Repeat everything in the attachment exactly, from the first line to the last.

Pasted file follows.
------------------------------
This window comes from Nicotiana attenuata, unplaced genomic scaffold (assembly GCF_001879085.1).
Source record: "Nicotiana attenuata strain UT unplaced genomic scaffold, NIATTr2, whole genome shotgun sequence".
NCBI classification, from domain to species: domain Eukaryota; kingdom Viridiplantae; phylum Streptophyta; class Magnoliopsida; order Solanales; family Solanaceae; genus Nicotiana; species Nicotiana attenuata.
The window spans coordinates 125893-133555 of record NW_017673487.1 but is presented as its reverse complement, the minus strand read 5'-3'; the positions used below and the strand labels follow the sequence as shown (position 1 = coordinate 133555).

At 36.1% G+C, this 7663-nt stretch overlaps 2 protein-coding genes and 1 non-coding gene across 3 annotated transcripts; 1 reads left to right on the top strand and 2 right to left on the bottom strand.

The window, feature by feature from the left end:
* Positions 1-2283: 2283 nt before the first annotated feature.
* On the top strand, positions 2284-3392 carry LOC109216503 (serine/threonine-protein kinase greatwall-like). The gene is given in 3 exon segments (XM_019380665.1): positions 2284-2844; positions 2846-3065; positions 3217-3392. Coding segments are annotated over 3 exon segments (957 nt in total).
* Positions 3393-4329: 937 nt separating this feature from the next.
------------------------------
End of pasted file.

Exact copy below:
This window comes from Nicotiana attenuata, unplaced genomic scaffold (assembly GCF_001879085.1).
Source record: "Nicotiana attenuata strain UT unplaced genomic scaffold, NIATTr2, whole genome shotgun sequence".
NCBI classification, from domain to species: domain Eukaryota; kingdom Viridiplantae; phylum Streptophyta; class Magnoliopsida; order Solanales; family Solanaceae; genus Nicotiana; species Nicotiana attenuata.
The window spans coordinates 125893-133555 of record NW_017673487.1 but is presented as its reverse complement, the minus strand read 5'-3'; the positions used below and the strand labels follow the sequence as shown (position 1 = coordinate 133555).

At 36.1% G+C, this 7663-nt stretch overlaps 2 protein-coding genes and 1 non-coding gene across 3 annotated transcripts; 1 reads left to right on the top strand and 2 right to left on the bottom strand.

The window, feature by feature from the left end:
* Positions 1-2283: 2283 nt before the first annotated feature.
* On the top strand, positions 2284-3392 carry LOC109216503 (serine/threonine-protein kinase greatwall-like). The gene is given in 3 exon segments (XM_019380665.1): positions 2284-2844; positions 2846-3065; positions 3217-3392. Coding segments are annotated over 3 exon segments (957 nt in total).
* Positions 3393-4329: 937 nt separating this feature from the next.